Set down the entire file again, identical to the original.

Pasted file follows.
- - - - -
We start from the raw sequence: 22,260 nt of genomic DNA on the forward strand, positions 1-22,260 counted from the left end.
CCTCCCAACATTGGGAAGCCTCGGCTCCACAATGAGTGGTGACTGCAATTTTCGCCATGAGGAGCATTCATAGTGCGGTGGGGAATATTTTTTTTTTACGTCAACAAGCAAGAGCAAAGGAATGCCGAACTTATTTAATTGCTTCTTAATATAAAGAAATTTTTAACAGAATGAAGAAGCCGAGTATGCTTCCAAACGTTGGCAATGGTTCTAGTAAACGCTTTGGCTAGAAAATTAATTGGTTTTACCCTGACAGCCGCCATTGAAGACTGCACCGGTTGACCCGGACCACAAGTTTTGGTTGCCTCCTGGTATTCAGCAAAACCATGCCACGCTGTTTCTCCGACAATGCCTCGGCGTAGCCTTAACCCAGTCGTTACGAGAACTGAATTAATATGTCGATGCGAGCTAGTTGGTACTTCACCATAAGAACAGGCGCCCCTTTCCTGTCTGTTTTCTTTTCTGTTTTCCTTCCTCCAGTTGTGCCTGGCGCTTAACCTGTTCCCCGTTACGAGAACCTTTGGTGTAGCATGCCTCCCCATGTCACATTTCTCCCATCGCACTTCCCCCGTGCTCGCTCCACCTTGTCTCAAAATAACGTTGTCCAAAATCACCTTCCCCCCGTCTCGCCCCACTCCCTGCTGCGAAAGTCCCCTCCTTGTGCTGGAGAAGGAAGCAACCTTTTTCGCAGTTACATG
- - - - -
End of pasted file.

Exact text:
We start from the raw sequence: 22,260 nt of genomic DNA on the forward strand, positions 1-22,260 counted from the left end.
CCTCCCAACATTGGGAAGCCTCGGCTCCACAATGAGTGGTGACTGCAATTTTCGCCATGAGGAGCATTCATAGTGCGGTGGGGAATATTTTTTTTTTACGTCAACAAGCAAGAGCAAAGGAATGCCGAACTTATTTAATTGCTTCTTAATATAAAGAAATTTTTAACAGAATGAAGAAGCCGAGTATGCTTCCAAACGTTGGCAATGGTTCTAGTAAACGCTTTGGCTAGAAAATTAATTGGTTTTACCCTGACAGCCGCCATTGAAGACTGCACCGGTTGACCCGGACCACAAGTTTTGGTTGCCTCCTGGTATTCAGCAAAACCATGCCACGCTGTTTCTCCGACAATGCCTCGGCGTAGCCTTAACCCAGTCGTTACGAGAACTGAATTAATATGTCGATGCGAGCTAGTTGGTACTTCACCATAAGAACAGGCGCCCCTTTCCTGTCTGTTTTCTTTTCTGTTTTCCTTCCTCCAGTTGTGCCTGGCGCTTAACCTGTTCCCCGTTACGAGAACCTTTGGTGTAGCATGCCTCCCCATGTCACATTTCTCCCATCGCACTTCCCCCGTGCTCGCTCCACCTTGTCTCAAAATAACGTTGTCCAAAATCACCTTCCCCCCGTCTCGCCCCACTCCCTGCTGCGAAAGTCCCCTCCTTGTGCTGGAGAAGGAAGCAACCTTTTTCGCAGTTACATG